Dani Dyer has criticised the end of free TV licences for all over-75s.
Over-75s TV licences are a welfare issue and the Government should not have offloaded their cost to the BBC, peers have claimed.
More pensioners are at risk from a “bonanza” of fraud following the decision to scrap universal free TV licences for the over-75s, according to new research.
Boris Johnson has been urged to take action on TV licences for over-75s after the Prime Minister called on the BBC to “cough up” and fund the axed, universal entitlement.
Pensioners will struggle with the process of buying a TV licence, a charity has warned, as it criticised the BBC’s plans for home visits.
Dame Helen Mirren has backed calls to save free TV licences for over-75s, warning those who miss out could end up isolated.
City councillors are being urged to back a campaign to reinstate the funding to give over-75s free TV licences.
Pensioners have staged protests outside BBC headquarters over the “scandalous” decision to axe the universal free TV licence for over-75s.
Age UK has urged the next prime minister to end the “madness” over the withdrawal of the universal free TV licence for over-75s.
Royle Family star Ricky Tomlinson marched with pensioners on the BBC’s northern headquarters to protest against plans to axe free TV licences for the over-75s.
TV star Len Goodman has criticised the “rotten” withdrawal of free TV licences for all over-75s, saying it will “impact on the most vulnerable”.
Ben Fogle has said the Government should be held accountable for its “poor decision” over revoking free TV licences for all over-75s, and that it should be made to reverse it.
Ben Fogle has said he will donate his entire salary from a BBC series to subsidise TV licences for over-75s, following plans to strip the concession from millions of pensioners.
Sir Michael Palin has criticised an austerity-era “bad deal” between the Government and the BBC for the cuts to free licences for all over-75s.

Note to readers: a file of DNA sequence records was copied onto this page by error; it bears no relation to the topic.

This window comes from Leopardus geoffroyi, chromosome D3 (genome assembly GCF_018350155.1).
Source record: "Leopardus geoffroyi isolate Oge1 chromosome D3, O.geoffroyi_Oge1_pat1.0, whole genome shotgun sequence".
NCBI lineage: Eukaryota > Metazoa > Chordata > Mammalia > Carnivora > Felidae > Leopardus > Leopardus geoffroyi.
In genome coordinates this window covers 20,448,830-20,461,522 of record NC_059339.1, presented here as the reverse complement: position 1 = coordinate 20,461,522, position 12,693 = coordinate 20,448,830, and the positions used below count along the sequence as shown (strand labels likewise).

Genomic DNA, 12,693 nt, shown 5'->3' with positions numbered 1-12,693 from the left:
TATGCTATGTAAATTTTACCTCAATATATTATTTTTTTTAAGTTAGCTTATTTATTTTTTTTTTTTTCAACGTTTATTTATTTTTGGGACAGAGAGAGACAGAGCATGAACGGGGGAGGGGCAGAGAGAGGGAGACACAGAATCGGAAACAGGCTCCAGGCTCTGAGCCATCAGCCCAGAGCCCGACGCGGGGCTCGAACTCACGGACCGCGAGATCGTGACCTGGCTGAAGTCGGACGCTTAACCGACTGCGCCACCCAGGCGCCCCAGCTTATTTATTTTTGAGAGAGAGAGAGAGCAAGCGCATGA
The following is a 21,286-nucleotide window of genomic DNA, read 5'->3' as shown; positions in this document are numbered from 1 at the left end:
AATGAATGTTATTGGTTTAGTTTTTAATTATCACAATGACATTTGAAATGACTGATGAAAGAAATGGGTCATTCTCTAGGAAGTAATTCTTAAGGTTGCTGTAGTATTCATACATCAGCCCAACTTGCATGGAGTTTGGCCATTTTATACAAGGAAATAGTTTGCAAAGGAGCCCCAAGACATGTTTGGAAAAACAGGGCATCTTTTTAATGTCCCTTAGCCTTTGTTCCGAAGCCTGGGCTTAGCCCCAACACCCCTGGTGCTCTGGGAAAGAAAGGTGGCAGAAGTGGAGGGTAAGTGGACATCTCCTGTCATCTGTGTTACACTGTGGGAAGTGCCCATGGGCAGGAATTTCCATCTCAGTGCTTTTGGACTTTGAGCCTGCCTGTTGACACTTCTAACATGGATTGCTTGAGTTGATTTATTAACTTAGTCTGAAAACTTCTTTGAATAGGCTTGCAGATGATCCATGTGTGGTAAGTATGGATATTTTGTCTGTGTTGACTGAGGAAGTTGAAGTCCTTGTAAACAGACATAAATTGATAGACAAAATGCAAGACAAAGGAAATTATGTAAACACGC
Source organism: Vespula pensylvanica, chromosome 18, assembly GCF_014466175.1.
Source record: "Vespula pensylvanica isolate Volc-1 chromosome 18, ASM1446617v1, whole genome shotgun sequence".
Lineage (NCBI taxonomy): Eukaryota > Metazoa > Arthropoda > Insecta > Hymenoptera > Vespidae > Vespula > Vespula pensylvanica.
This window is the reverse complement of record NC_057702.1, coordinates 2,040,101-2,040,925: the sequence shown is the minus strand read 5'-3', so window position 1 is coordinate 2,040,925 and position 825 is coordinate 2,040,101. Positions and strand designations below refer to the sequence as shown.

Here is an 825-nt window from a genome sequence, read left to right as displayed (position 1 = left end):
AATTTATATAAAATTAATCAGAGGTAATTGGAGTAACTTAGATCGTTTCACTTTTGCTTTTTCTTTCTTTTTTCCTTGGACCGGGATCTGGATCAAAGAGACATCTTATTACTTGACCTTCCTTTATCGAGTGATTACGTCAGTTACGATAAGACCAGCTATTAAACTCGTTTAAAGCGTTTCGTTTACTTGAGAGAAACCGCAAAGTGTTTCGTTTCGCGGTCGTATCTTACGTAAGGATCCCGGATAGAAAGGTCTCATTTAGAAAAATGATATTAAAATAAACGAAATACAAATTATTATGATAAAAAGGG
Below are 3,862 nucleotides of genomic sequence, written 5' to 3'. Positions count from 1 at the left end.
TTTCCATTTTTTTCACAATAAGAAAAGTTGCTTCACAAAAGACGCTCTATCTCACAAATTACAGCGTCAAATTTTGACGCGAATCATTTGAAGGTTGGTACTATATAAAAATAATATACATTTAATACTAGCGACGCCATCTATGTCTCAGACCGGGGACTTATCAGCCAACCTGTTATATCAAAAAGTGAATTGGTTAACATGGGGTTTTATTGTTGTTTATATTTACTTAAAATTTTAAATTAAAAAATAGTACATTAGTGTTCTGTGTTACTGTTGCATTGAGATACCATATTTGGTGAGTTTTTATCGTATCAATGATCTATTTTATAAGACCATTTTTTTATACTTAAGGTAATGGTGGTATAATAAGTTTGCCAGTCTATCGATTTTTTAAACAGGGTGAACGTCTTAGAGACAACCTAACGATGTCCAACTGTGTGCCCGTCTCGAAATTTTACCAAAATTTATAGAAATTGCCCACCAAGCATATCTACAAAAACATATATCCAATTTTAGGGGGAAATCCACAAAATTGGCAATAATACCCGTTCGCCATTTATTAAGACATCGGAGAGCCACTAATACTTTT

Christopher Biggins has spoken of his anger at the BBC’s decision not to continue with free TV licences for all over-75s.
Neil Drysdale: Critics line up to skewer BBC over decision to scrap free TV licences for most over-75s
Political consensus has been thin on the ground in Britain of late.
The Government is facing calls to take back responsibility for funding free TV licences for the over-75s amid an outcry over plans to strip the concession from millions of pensioners.
Senior Conservatives have condemned the BBC’s decision not to continue with free TV licences for all over-75s, with Andrea Leadsom calling for a reversal of the plan.
Tory leadership hopeful Esther McVey has said she is “ashamed” of the BBC over its decision not to continue with free TV licences for all over-75s.
A pensioner has described the impact that changes to the TV licence fee for the over 75s will have on the working classes as another “nail in the coffin”.
Women living alone are the most likely to be hurt by changes to free TV licences for over-75s, analysis suggests.
Ministers have been accused of "austerity by stealth" after refusing to guarantee free TV licences for the over-75s.
Free TV licences for pensioners should be abolished, a Lords committee has recommended.
Pensioners have organised a protest over changes to free TV licences.
The Scottish Government "does not have the capability" to fund free TV licences for over 75s if the scheme is axed.
Theresa May has pressed the BBC to fund free TV licences for over-75s, amid calls for the Government to retake control of the scheme.
More than two million over-75s would have to go without television or cut back on essentials such as heating or eating if free TV licences are scrapped, a charity has warned.
The cost of the BBC licence fee is set to rise by £4 to £154.50.
Western Isles MSP Alasdair Allan has called on proposals to stop free TV licences for over 75s to be abolished.
The decision over whether to continue providing free TV licences for the over-75s should not be made by the BBC, former prime minister Gordon Brown has said.
The cost of continuing to provide free TV licences for over 75s would “fundamentally change the BBC”, the broadcaster said, as it launched a consultation on the issue.
More than 7,000 people across the UK are still watching television in black and white, more than 50 years after the advent of colour programming.